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Are you prepared for a disaster?
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Red Cross
 
June 10, 2008

Over the past couple months, the United States has experienced a record-breaking number of tornadoes and other floods and storms. We enter hurricane season with several active disaster relief operations currently underway. And across the country, Red Cross chapters are responding to home fires in their communities on a nightly basis. Disasters can happen anytime and anywhere, yet the statistics are startling- only 7% of individuals have taken all of the steps necessary to be prepared.  The good news, however, is that the majority of individuals say they would get prepared if it were easier to do.

This leaves the Red Cross constantly asking the question- how can we help make it easier for individuals and families to take the necessary steps to prepare for disaster?

Citizen and community preparedness was the topic of the Senate Subcommittee on State, Local, and Private Sector Preparedness and Integration, which was held on Thursday, June 5, in Washington, DC. Testimony was given by Suzy DeFrancis, Chief Public Affairs Officer of the American Red Cross, the Department of Homeland Security/FEMA Preparedness and local emergency management.

DeFrancis explained that the “Be Red Cross Ready” campaign, which mirrors the federal government’s campaign, offers a consistent national message that can be adapted at the local level.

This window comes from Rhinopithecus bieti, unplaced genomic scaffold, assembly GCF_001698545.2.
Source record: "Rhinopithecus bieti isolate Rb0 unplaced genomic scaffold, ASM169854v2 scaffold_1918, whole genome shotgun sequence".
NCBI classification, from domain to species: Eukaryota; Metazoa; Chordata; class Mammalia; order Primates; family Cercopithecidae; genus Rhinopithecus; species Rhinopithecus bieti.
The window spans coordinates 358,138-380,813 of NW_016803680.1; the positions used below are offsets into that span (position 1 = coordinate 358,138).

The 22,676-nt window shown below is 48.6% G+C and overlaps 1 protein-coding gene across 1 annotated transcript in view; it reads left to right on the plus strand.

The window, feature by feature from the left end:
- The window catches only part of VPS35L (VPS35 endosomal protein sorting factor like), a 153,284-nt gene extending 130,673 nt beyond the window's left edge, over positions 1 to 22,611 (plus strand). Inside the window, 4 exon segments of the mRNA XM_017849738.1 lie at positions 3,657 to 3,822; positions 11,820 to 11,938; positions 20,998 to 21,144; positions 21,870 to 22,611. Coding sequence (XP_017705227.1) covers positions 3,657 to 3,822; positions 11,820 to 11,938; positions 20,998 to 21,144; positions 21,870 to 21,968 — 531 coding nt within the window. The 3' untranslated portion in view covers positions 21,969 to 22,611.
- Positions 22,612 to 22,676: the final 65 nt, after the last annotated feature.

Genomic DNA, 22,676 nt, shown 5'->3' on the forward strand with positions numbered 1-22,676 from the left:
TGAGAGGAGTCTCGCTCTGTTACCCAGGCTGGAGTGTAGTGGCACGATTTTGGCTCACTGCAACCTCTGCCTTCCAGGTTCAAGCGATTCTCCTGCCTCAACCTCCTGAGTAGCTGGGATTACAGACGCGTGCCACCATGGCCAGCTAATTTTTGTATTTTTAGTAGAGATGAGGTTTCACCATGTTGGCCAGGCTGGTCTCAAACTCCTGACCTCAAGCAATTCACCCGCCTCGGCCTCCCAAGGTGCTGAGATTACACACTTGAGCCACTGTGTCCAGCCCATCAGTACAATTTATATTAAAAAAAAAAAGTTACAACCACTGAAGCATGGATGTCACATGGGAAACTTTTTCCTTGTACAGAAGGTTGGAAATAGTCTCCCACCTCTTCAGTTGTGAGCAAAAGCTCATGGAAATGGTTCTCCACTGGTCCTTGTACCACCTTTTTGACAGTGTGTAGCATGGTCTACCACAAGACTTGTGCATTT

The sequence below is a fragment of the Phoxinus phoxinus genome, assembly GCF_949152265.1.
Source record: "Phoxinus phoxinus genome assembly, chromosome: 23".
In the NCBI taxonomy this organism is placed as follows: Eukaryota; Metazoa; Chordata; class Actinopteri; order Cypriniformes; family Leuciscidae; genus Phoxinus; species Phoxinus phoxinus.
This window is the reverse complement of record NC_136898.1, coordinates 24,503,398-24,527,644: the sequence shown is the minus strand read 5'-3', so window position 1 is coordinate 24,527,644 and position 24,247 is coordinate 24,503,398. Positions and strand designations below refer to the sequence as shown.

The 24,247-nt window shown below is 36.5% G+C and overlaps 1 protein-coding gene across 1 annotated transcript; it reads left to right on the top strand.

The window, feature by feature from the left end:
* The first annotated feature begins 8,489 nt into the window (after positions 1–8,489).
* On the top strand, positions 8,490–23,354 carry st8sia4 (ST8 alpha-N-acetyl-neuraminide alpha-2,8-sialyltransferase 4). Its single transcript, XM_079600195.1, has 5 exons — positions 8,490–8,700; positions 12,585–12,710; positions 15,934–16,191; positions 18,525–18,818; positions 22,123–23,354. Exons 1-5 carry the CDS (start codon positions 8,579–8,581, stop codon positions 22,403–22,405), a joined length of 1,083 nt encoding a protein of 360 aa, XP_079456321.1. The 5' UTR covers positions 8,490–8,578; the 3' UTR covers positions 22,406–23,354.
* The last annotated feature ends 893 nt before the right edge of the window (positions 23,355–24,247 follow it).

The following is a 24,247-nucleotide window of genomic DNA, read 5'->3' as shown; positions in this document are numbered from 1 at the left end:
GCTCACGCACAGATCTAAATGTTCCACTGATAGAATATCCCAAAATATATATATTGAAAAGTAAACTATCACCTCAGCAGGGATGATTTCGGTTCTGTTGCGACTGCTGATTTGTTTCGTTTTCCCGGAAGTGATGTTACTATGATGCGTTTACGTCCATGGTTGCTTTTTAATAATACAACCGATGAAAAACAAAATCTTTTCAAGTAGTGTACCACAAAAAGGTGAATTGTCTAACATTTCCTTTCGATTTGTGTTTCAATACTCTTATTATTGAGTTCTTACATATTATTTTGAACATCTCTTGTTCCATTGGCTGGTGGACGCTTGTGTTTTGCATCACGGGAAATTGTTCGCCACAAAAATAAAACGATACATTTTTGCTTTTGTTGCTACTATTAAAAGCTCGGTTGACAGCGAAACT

The message is simple: 1) Get a kit, 2) Make a plan, and 3) Be informed. Taking these three easy steps before an emergency sitatuion arises can save lives.

DeFrancis also stressed the importance of using multiple messengers to spread the message of preparedness.  “If people hear the same message from different sources they trust, they are more likely to believe it and act on it,” said DeFrancis.

So the Red Cross teamed up with businesses, schools, community organizations, and government to reach people where they live, work and play.

The Red Cross involves the business community across the country, working with them to develop corporate volunteer programs. In addition, because children are very effective messengers in getting their parents to prepare, the Red Cross developed a program called Masters of Disaster, which is taught in schools and other youth-serving organizations across the country and available for families to use together at home.

“Summer is a good time to get prepared and get the kids involved in helping.  They have some time on their hands, and they know how to use the internet.  I encourage families to go to redcross.org and click on Preparing for a Disaster.  You will be taken to our Be Red Cross Ready online presentation,” said DeFrancis.  In addition to learning more about the three-step plan, you will see a number of tools and resources to help you become prepared.  

Redcross.org has a shopping list of items you need for a preparedness kit or you can order already assembled kits online from our Red Cross store. Now is the time to prepare, don’t wait another minute.

About the American Red Cross:
The American Red Cross shelters, feeds and counsels victims of disasters; provides nearly half of the nation's blood supply; teaches lifesaving skills; and supports military members and their families. The Red Cross is a charitable organization – not a government agency – and depends on volunteers and the generosity of the American public to perform its humanitarian mission. For more information, please visit www.redcross.org or join our blog at www.redcrosschat.org.


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